‘just got back from hearing the BSO play Brahms at Strathmore… What a joy! I was also challenged and surprised by how much I enjoyed a much more modern pice: Shostakovich’s Piano Concerto #1. Think about the following exercise for your ride home in the car / metro or even while jogging on the treadmill.
It’s hard to get away from the noise of our world. Hectic lives, car horns, the sound of the metro passing underground, smartphone alerts, push notifications… Even if none of these existed, you can easily hear five languages at any given moment walking down a street or sitting at a cafe in DC. Silence is golden… and ultimately the ideal setting for discernment of what’s going on inside each of us at any moment. But coming from our noisy world, many find real meditative silence intimidating.
Consider this… consider turning a weakness (distracting noise) into a strength (music for meditation). Some of what follows is drawn from St. Ignatius’ Loyola’s techniques for the discernment of spirits. Other parts may sound like contemporary trends in “mindfulness.” I’ve read significantly on both, and both influence my own prayer life, but what follows are ultimately just my own musings.
The Goal – A greater degree of self-understanding.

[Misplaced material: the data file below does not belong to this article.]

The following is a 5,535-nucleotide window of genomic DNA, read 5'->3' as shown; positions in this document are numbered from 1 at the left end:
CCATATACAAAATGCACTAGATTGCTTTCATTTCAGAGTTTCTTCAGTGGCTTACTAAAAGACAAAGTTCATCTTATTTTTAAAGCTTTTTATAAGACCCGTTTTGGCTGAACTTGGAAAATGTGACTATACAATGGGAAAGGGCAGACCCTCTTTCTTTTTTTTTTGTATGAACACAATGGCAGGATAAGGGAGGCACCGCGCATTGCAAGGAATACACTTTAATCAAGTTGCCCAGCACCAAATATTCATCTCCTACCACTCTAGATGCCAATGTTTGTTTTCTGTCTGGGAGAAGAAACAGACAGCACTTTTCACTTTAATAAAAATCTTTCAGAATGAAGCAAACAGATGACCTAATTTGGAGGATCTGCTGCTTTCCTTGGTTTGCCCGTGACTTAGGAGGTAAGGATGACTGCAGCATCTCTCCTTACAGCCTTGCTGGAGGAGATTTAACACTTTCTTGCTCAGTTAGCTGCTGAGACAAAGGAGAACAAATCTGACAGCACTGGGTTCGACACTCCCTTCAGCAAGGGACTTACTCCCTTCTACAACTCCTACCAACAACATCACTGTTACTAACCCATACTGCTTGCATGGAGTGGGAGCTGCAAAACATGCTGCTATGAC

What you’ll need – music to listen to, some time by yourself, a pen and paper… and an open mind.
I find purely instrumental music (classical, jazz etc.) best for this. Listening to lyrics can break my train of thought, but if you have the discipline to do so, you can use sung music as well.
Step 1: Listen to your music track once just to hear it.
Step 2: Listen again to get to know it better
Step 3: Listen a third time and begin taking notes.
What are you noting? It depends on what you notice the most… maybe it’s the pace of the music… maybe a particular instrument stands out…maybe thoughts of an individual come to mind… or something you did …or forgot to do during the day. Note your emotions too.
Don’t Judge Your Notes! There’s no right or wrong here… You’re just collecting data to establish “This is where I’m at today.” So you’re not “wrong” to notice a flute in the middle of a cello concerto. Realizing you forgot your dry cleaning isn’t necessarily a foolish distraction in this exercise. It’s just data. Finally, the feelings you experience in the music make you neither vicious nor virtuous… they’re just data to be considered. Analysis comes next.
Once you’ve journaled your experience of the music, begin asking the questions like “Why?” or, “What was behind [fill in the blank]? Some of the answers may mean nothing. Some generate more questions. Others may be self-illuminating. Others may inspire prayer: “God, thank you for [fill in the blank].” or, “Lord help me to [fill in the blank].” Still others may need unpacking over time.
Finally, consider that the more deeply we explore the mystery of our own self, the more we begin to know the mystery of Christ who is our origin and end… all of which can only be helpful as we venture out into the noisy world all over again tomorrow.